From:         Patrick Douglas Crispen
Subject:      TOURBUS - 18 Oct 2005 - The Top 22 - Part 4


The Internet Tourbus - U.S. Library of Congress ISSN #1094-2239
Copyright © Bob Rankin and Patrick Crispen - All rights reserved

Howdy, y'all, and greetings once again from deep behind the orange curtain in beautiful Irvine, California, where it's one, two, three strikes you're *SAFE* at the old ball game. :(


On with the show... Each year or so I create a handout titled "The Internet Tourbus Guide to the Most Useful Sites in the World." Today is the fourth post in my never-ending series, and today's stops all focus on education. You can find my previous posts in the Tourbus archives at

13. US Institutional Accreditation System

How can you make sure the college or university in which you are about to enroll is truly legitimate and not just another diploma mill? One way is to check the college's or university's accreditation--a certification by an independent, outside entity that the school meets certain acceptable standards in its education programs, services, and facilities--but there's nothing stopping diploma mills from lying about their accreditation or, even more insidiously, creating their own 'diploma mill accreditation agencies' whose standards may not be all that strict.

The United States government offers a free, online database of about 6,900 postsecondary educational institutions and programs, each of which is accredited by an agency recognized by the U.S. Secretary of Education as a "reliable authority as to the quality of postsecondary education." You can find the database at

14. Understanding University Success

Once you have found an accredited school, you need to make sure you [or your kids] have the necessary skills and knowledge necessary to succeed in college. Most high school students and returning adult learners have no clue what college is like and most new college students are shocked and surprised by the breadth of knowledge and skills university professors expect of their students.

Back in 1998 the Association of American Universities with the assistance of the Pew Charitable Trusts decided to identify what students need to know and be able to do in order to succeed in entry- level university courses at America's research universities. Five years later, the results were published in a free booklet and CD-ROM titled "Understanding University Success." Included in the booklet is something called "Knowledge and Skills for University Success", a listing of what university faculty expect from students in entry- level courses in English, mathematics, natural sciences, social sciences, second languages and the arts. You can view it here:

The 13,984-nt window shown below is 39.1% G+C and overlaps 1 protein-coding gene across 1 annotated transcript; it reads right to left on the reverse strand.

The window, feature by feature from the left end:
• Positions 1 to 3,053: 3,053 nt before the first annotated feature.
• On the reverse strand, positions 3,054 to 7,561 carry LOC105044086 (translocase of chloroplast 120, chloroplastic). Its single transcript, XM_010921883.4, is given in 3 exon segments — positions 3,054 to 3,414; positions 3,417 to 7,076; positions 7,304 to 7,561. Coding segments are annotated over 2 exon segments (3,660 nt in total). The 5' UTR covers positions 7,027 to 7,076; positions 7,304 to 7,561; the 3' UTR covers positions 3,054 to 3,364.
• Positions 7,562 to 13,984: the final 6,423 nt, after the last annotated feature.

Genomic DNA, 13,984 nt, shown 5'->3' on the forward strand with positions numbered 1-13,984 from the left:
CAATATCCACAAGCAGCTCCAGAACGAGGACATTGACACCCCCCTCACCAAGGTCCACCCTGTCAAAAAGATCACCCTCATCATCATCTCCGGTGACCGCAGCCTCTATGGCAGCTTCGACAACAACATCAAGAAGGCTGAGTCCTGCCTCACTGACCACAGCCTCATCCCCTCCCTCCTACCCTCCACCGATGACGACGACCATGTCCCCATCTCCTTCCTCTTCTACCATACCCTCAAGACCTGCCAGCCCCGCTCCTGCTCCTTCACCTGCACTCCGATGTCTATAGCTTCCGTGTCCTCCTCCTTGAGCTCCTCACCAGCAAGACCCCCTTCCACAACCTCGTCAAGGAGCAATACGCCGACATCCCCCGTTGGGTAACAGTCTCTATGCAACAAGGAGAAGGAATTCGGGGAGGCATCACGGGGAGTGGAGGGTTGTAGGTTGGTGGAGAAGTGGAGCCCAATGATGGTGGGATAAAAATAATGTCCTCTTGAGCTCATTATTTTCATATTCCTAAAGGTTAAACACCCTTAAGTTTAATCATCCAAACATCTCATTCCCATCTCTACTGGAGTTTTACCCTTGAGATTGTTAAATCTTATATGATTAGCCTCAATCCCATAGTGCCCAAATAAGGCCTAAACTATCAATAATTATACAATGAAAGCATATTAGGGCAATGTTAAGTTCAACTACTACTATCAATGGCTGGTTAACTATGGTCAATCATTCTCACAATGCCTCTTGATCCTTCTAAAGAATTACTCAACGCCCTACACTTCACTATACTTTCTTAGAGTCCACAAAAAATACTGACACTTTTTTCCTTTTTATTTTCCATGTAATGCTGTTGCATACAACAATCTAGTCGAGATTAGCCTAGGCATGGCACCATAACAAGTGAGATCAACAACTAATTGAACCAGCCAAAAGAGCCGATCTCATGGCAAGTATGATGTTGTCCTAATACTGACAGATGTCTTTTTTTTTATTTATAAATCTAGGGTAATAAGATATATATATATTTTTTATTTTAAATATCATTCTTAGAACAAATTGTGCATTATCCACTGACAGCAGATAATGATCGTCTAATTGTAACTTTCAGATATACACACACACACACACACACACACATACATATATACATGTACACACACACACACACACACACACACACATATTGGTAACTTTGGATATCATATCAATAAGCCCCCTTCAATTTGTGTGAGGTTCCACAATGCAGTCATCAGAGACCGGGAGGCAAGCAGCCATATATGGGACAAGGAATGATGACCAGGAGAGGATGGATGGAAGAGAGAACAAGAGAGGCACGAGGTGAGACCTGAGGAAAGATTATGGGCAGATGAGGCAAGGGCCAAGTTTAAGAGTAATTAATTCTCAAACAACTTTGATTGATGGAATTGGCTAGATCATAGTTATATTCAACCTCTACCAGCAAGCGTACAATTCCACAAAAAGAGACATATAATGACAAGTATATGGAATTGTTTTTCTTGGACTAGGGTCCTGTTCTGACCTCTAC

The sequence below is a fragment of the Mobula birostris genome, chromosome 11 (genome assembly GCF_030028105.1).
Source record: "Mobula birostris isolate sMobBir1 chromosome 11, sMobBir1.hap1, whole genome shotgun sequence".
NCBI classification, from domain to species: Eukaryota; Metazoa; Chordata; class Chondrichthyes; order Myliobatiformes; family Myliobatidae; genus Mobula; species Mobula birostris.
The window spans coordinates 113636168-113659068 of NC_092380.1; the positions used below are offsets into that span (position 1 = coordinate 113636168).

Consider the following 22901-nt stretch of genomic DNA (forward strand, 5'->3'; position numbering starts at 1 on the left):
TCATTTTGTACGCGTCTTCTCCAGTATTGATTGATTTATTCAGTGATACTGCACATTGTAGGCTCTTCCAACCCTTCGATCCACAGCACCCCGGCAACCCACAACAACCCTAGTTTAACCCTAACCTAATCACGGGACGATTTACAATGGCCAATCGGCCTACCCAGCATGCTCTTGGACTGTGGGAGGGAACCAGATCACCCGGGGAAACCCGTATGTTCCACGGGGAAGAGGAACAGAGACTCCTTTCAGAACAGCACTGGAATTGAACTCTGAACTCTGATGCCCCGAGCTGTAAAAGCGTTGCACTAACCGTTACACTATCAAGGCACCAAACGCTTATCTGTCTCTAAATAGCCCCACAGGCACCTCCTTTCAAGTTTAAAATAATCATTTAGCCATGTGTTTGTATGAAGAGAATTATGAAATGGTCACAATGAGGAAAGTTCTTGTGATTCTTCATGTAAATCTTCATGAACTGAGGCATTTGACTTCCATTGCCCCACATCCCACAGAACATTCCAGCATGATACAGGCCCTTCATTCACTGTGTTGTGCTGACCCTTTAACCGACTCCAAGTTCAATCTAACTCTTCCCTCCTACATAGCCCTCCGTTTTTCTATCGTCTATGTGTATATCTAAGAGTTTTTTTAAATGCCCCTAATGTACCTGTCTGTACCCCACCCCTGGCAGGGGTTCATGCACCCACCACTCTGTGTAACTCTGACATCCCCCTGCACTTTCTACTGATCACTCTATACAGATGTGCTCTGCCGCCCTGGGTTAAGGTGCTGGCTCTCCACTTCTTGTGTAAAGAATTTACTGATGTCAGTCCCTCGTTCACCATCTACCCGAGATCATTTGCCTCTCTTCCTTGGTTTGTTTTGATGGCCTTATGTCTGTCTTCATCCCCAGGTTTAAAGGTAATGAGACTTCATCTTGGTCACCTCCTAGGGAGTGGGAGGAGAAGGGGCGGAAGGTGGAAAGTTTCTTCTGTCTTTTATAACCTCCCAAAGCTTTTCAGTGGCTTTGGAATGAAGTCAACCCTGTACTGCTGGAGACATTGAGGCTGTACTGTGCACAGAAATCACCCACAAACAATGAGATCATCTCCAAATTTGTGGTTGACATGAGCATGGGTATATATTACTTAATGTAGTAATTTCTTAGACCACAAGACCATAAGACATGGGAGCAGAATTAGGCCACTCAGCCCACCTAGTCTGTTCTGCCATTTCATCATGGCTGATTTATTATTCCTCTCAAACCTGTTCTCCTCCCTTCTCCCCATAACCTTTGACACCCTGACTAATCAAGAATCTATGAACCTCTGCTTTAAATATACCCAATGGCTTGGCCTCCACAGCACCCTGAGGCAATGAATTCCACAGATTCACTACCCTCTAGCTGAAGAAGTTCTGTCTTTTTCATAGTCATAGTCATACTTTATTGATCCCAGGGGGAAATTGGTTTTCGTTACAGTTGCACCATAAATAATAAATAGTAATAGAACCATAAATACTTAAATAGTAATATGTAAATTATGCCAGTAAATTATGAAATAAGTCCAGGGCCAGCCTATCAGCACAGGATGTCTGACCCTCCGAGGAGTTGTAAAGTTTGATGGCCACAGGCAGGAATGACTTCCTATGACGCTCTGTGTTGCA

If you don't want to read the booklet online, you can download it for free in Adobe Acrobat PDF format. You can also have the booklet snail-mailed to you on paper (US$7.50) or on a CD-ROM (US$5.00.) No matter what way you use to get the booklet, note that each subject area has two subsections:

1. Foundations -- a macro-level look at the skills and attributes
of successful students in this subject area.

2. Standards -- specific subject area knowledge and skill sets

The standards lists for each of the six subject areas are probably the most important educational documents to be produced in a long while. These lists show the skills and knowledge that America's research universities expect from entering freshmen. Not to put too fine a point on it, but I wouldn't be surprised if, over the next couple of years, most states begin to align their K-12 curriculum to align with the standards in this booklet.


Our final stop is at a commercial Web site with which I am proud to be associated:

If you've been to the computer section of your local bookstore you've probably seen a wall of books written by Lynda Weinman. She's the graphics guru who invented the "Browser-Safe Palette" used by everyone during the pioneer days of the web and she's also the person behind the colorful "Hands-On Training" books that teach you how to use Photoshop, Flash, Acrobat, Director, Dreamweaver, Fireworks, QuickTime ... the list goes on and on.

What makes Lynda Weinman's Hands-On Training books so cool is that they come with CD-ROMs packed with videos that actually *SHOW* you, step-by-step how to use Photoshop... or Flash... or Acrobat... or...

But what if you want to watch the videos without having to plunk down $50 for each book? Well, for a $25 monthly subscription to, you can access over TEN THOUSAND online training movies covering over 150 topics. Check out

for the complete list of topics. And if you can't afford $25 a month, check out that page anyway. gives you free access to 1,065 movie titles. [Full disclosure: I am both a author and a premium subscriber.]

How Safe Is Your Computer?

Did you know... a survey conducted by the National Cyber Security Alliance (NCSA) and backed by the US Department of Homeland Security found that more than 70% of computer owners falsely believed they were safe from online threats such as adware, spyware and viruses?

The truth is, it's easy to get infected without even knowing it. Downloading free software or visiting tainted Web pages can often infect your computer. What's an unsuspecting computer owner to do? No need to worry - you can take steps to eliminate this false sense of security by taking a few precautions to protect yourself. And Smart Computing can help. Sign up for your 3 RISK-FREE ISSUES now!

That's it for today. Have a safe and happy week, and we'll talk again soon.

.~~~. )) (\__/) .' ) )) Patrick Douglas Crispen /o o \/ .~ {o_, \ { / , , ) \ `~ -' \ } )) AOL Instant Messenger: Squirrel2K _( ( )_.' ---..{____} Warning: squirrels.

The Internet Tourbus - U.S. Library of Congress ISSN #1094-2239
Copyright © Bob Rankin and Patrick Crispen - All rights reserved
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